REPORT: Women Workers Still Undervalued by State and Workforce Policies
Women continue to be systematically undervalued in the U.S. labor market due to obsolete regulations and workplace practices, a report by the National Women’s Law Center argues.
“Our nation’s public policies and workplace practices too often are based on outdated assumptions about who works, who stays home, and the supports necessary to make sure families are economically secure,” the report, entitled Moving Women & Families Forward, says.
The report presents 17 ways for states to better recognize the value of women workers. Those strategies include:
- Raising the minimum wage
- Expanding Medicaid eligibility under the Affordable Care Act
- Holding employers accountable for violating the Equal Pay Act
- Improving access to higher education for low-income women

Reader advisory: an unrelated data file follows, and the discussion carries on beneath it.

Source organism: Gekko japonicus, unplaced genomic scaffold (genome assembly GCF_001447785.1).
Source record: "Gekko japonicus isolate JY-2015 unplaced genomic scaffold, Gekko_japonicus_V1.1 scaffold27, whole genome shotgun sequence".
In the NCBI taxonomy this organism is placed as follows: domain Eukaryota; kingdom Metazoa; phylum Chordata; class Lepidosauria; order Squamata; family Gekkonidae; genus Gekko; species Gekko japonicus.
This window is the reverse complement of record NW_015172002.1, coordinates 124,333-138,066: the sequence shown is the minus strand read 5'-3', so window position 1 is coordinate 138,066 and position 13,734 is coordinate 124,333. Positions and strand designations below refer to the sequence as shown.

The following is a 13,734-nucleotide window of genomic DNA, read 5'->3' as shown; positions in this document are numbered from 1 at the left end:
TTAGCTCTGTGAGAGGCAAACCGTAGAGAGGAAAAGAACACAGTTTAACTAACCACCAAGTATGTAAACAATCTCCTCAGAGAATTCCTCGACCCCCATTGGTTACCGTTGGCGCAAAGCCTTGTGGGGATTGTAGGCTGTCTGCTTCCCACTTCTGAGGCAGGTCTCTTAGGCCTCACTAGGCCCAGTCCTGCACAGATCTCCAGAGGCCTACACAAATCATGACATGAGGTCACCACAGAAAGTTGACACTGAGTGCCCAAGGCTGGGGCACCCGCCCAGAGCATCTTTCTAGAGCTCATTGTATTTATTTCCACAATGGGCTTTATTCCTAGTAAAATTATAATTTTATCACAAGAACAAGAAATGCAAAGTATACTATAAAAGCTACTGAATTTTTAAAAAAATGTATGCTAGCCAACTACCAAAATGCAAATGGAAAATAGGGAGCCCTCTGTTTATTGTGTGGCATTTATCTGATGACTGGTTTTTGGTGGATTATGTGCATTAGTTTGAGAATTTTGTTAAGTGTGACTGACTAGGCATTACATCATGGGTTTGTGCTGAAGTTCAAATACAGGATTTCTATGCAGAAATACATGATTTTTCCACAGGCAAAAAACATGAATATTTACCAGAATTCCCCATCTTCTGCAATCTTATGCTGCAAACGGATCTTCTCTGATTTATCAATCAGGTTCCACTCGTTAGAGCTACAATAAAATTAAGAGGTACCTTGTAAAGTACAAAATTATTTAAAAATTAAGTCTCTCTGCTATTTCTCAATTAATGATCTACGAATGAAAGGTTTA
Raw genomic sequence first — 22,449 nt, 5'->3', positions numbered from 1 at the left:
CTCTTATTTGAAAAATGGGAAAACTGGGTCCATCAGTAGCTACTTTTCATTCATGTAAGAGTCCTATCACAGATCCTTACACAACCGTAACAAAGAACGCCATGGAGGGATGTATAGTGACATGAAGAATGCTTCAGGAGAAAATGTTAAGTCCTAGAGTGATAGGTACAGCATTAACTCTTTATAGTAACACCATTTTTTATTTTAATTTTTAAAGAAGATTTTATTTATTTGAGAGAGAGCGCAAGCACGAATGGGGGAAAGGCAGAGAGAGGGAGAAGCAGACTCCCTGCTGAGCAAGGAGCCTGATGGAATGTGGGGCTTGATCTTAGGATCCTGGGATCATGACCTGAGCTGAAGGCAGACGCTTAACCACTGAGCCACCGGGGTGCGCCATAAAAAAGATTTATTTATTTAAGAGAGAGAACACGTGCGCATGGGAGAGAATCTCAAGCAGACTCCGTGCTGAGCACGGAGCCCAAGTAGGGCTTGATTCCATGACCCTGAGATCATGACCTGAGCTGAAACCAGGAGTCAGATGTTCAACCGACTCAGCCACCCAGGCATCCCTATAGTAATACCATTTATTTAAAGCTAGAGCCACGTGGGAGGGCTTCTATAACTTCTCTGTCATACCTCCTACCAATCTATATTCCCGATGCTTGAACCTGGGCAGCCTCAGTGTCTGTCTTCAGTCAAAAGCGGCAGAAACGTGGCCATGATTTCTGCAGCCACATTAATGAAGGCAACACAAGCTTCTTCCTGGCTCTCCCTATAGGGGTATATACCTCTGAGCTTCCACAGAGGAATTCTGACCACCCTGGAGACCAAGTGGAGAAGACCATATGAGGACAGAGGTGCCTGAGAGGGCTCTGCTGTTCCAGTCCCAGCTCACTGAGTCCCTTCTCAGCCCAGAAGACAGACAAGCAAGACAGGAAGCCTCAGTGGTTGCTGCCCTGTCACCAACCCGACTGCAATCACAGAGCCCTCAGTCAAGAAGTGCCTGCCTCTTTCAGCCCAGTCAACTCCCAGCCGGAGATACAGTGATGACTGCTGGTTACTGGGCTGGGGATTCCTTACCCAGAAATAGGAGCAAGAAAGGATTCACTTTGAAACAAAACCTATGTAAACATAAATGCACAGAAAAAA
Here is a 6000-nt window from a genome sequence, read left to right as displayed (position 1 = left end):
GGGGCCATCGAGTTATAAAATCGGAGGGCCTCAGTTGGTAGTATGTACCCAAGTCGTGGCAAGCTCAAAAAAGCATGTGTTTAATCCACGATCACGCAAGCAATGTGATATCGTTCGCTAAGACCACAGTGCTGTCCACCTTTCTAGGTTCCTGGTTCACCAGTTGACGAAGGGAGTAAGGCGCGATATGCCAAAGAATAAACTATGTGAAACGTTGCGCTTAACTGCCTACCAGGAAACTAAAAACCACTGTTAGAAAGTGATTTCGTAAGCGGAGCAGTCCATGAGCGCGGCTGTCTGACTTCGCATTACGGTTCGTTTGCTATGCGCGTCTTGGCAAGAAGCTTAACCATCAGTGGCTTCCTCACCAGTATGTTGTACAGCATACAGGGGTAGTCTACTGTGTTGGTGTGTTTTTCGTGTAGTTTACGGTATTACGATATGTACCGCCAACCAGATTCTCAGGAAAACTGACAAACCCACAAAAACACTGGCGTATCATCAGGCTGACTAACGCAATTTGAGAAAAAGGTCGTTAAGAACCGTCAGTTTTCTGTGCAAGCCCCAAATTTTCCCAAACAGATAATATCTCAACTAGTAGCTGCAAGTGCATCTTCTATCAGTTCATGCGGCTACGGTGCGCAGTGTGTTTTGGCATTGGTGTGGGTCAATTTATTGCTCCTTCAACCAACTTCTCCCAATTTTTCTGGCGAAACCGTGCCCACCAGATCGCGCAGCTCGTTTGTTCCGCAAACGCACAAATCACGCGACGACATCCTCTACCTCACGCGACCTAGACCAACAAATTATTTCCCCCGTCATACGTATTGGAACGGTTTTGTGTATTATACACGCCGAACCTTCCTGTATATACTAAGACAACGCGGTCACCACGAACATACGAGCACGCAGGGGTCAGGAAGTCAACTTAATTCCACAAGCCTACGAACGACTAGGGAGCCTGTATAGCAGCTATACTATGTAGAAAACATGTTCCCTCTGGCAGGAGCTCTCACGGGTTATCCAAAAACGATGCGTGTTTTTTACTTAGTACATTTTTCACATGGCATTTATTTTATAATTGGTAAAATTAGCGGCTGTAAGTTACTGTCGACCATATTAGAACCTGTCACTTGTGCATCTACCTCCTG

- Reversing policies that have weakened labor unions
The direct-care workforce, which is nearly 90 percent women, would benefit from each of those policies, PHI data shows.
The average direct-care worker earns just $17,000 a year, 30 percent lack health insurance, and turnover among the workforce is high due to a lack of career-advancement opportunities.
The report notes that the 2014 Supreme Court decision Harris v. Quinn has “limited the rights of home care workers to organize.”
— by Matthew Ozga